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Teacher professional development and classroom resources across the curriculum

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Folder Walk

by Virginia Lockwood, staff developer and consultant, District 2 New York City

Grade Level: K-2

Topic: Shark Unit

A description of the "folder walk," seen in the video clip of Virgina Lockwood's classroom.

One of the most important things to consider during an inquiry is how to document the learning throughout the process. One way is to establish folders as a place for students to organize their efforts. They need to plan for action, collect their thoughts, questions, "wonderings," and ideas, and gather other things such as articles, brochures, maps, and other artifacts connected to the inquiry.

I typically introduce the idea of a folder about a week into our first inquiry of the year. I gather all of the students' work in a large folder. Then, I engage the students in a conversation about what I've noticed, having read lots of their work. By this point, they have already met in partnerships and shared some of their initial thinking in small groups, so I usually have them share with the whole group some of the ideas they have heard from other student scientists in the room.

Next, I ask them if they think it's a good idea to have their individual science folders, since all their ideas are smart, and so varied. We discuss some pieces together and share thoughts about what we notice the scientist doing to "think on paper." We discuss the variations in the use of sketching, drawing, labeling, writing, jotting, etc.

Every time the class is engaged in the inquiry time of our day, the students have their folders with them. They may be working on a clipboard or in a book using sticky-notes to jot ideas, but the work will ultimately be added to the folder. Time needs to be scheduled for students to share their folders in partnerships or in small groups on a regular basis. (I usually allow for this at the end of an inquiry time or first thing in the morning.) This sends a message of expected accountability. It also stretches the students' thinking by exposing them to ideas they may not have thought of. If the learning community has been carefully cultivated, this is a fantastic opportunity for children to debate, defend, and clarify their ideas.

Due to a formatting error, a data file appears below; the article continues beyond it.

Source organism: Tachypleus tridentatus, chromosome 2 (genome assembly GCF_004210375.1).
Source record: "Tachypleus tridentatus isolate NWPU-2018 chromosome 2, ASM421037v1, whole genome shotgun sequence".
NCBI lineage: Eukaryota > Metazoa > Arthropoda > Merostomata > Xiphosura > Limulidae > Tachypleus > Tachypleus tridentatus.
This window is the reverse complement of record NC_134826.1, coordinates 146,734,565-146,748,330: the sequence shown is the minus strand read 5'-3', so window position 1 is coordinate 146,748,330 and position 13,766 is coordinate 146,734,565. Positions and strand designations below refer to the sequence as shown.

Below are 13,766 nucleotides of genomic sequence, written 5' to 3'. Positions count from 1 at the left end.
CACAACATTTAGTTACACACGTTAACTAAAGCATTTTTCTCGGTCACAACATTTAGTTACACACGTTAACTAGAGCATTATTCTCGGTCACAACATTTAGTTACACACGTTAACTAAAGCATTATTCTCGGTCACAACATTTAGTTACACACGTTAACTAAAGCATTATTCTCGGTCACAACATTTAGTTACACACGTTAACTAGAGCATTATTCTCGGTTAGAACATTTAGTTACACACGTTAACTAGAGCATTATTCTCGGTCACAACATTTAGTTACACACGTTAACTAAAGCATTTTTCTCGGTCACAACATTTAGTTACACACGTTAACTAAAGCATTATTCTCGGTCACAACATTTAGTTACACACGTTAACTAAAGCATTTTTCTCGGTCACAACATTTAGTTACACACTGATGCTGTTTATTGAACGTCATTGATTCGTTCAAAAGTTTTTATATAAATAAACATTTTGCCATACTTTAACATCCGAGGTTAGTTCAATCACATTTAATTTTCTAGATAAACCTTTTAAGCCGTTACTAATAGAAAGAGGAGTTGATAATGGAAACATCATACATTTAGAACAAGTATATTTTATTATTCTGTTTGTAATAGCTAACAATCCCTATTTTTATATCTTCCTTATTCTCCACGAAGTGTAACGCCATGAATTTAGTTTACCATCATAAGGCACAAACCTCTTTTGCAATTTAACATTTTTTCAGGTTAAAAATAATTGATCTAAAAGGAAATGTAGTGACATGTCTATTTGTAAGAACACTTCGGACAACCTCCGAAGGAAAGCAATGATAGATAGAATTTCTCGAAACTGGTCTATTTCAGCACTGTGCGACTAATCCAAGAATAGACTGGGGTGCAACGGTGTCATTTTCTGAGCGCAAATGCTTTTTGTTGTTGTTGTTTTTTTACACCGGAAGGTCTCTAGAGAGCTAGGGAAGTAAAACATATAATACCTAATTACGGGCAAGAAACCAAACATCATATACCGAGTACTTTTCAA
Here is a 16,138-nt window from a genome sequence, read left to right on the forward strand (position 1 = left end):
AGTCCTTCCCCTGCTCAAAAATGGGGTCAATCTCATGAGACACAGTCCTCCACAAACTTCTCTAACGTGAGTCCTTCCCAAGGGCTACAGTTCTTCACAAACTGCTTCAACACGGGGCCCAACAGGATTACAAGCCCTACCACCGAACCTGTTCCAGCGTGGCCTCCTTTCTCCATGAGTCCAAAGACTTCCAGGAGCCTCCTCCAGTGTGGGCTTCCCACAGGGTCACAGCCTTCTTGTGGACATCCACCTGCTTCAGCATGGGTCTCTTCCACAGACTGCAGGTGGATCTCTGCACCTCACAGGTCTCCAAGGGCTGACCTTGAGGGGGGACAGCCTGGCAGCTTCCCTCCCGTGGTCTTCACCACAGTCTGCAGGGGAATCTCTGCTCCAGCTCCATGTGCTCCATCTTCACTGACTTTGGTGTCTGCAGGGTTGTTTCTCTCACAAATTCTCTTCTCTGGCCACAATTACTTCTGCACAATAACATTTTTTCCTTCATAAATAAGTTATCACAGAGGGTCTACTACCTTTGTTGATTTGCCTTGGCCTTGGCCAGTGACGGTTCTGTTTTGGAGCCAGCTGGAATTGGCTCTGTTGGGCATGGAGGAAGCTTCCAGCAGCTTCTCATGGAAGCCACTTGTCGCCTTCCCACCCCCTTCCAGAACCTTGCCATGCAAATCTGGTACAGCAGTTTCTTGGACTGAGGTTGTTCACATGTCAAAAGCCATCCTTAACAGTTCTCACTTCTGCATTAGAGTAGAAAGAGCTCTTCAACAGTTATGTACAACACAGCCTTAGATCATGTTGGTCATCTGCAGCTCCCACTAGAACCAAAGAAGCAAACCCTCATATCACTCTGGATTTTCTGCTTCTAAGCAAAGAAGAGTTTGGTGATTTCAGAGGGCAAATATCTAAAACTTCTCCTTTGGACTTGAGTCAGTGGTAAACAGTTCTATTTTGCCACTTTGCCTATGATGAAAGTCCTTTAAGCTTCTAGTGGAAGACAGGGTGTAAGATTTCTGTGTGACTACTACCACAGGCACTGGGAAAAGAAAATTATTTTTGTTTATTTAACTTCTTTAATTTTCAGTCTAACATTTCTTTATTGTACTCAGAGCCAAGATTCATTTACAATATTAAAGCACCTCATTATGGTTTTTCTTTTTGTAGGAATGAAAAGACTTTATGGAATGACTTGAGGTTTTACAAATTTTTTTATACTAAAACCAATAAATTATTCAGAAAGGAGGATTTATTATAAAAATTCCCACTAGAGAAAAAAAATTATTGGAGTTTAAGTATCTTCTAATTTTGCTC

As often as possible, I take moments to share examples of things I discover in individual folders with the whole class. I am looking for things like life connections that connect to the inquiry, "noticings" that lead to new "wonderings," letters that may lead to social action, lists of questions, plans to gather new data, etc. This is essential if we want to provide many entry points into authentic work in order to engage each and every scientist in the room. The "folder walk" can happen very early on and throughout the study. The folder that will be shared should be very carefully and purposefully chosen by the teacher and agreed upon by the student. It should also be shared publicly with the entire class. I explain to the students that we are "checking in with one of the scientists in our class." I try to highlight the variety as well as the clear purpose for the pieces included in the folder.

The child whose work is being shared should be actively involved in the "folder walk" and should be questioned about the thinking behind certain entries. I try to speak during the share with a tone of total expectation. Our youngest scientists need to know that we maintain a high standard for their level of engagement regardless of their learning styles.

The folder walk is a powerful structure in the inquiry classroom. It has the potential to:

* reinforce the expectation of engaged and rigorous involvement

* highlight a variety of ways to "think on paper"

* model ways for students to share their work with each other in productive ways

* strengthen the learning community in the classroom

* push the level of thinking about the topic being studied

* build on the belief that research can often lead to social action and/or outreach

* celebrate the work of a variety of students from a variety of learning styles

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